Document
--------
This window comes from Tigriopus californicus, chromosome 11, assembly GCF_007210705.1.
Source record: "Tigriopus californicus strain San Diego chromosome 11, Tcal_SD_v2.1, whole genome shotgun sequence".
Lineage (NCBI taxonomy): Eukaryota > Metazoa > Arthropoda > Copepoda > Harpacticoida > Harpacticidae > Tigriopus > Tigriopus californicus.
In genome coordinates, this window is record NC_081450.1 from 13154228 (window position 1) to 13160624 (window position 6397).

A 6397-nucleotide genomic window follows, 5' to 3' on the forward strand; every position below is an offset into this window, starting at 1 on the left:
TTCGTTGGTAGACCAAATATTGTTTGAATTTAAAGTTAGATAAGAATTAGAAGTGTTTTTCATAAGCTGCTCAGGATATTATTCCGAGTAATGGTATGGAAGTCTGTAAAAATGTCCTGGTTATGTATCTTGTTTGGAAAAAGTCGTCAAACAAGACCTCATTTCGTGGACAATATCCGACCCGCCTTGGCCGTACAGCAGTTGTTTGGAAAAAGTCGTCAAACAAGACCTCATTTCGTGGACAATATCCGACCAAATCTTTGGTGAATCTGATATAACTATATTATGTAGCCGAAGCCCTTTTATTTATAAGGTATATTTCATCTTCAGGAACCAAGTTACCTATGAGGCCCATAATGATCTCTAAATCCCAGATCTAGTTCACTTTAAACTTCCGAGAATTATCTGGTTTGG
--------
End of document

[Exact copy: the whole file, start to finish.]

This window comes from Tigriopus californicus, chromosome 11, assembly GCF_007210705.1.
Source record: "Tigriopus californicus strain San Diego chromosome 11, Tcal_SD_v2.1, whole genome shotgun sequence".
Lineage (NCBI taxonomy): Eukaryota > Metazoa > Arthropoda > Copepoda > Harpacticoida > Harpacticidae > Tigriopus > Tigriopus californicus.
In genome coordinates, this window is record NC_081450.1 from 13154228 (window position 1) to 13160624 (window position 6397).

A 6397-nucleotide genomic window follows, 5' to 3' on the forward strand; every position below is an offset into this window, starting at 1 on the left:
TTCGTTGGTAGACCAAATATTGTTTGAATTTAAAGTTAGATAAGAATTAGAAGTGTTTTTCATAAGCTGCTCAGGATATTATTCCGAGTAATGGTATGGAAGTCTGTAAAAATGTCCTGGTTATGTATCTTGTTTGGAAAAAGTCGTCAAACAAGACCTCATTTCGTGGACAATATCCGACCCGCCTTGGCCGTACAGCAGTTGTTTGGAAAAAGTCGTCAAACAAGACCTCATTTCGTGGACAATATCCGACCAAATCTTTGGTGAATCTGATATAACTATATTATGTAGCCGAAGCCCTTTTATTTATAAGGTATATTTCATCTTCAGGAACCAAGTTACCTATGAGGCCCATAATGATCTCTAAATCCCAGATCTAGTTCACTTTAAACTTCCGAGAATTATCTGGTTTGG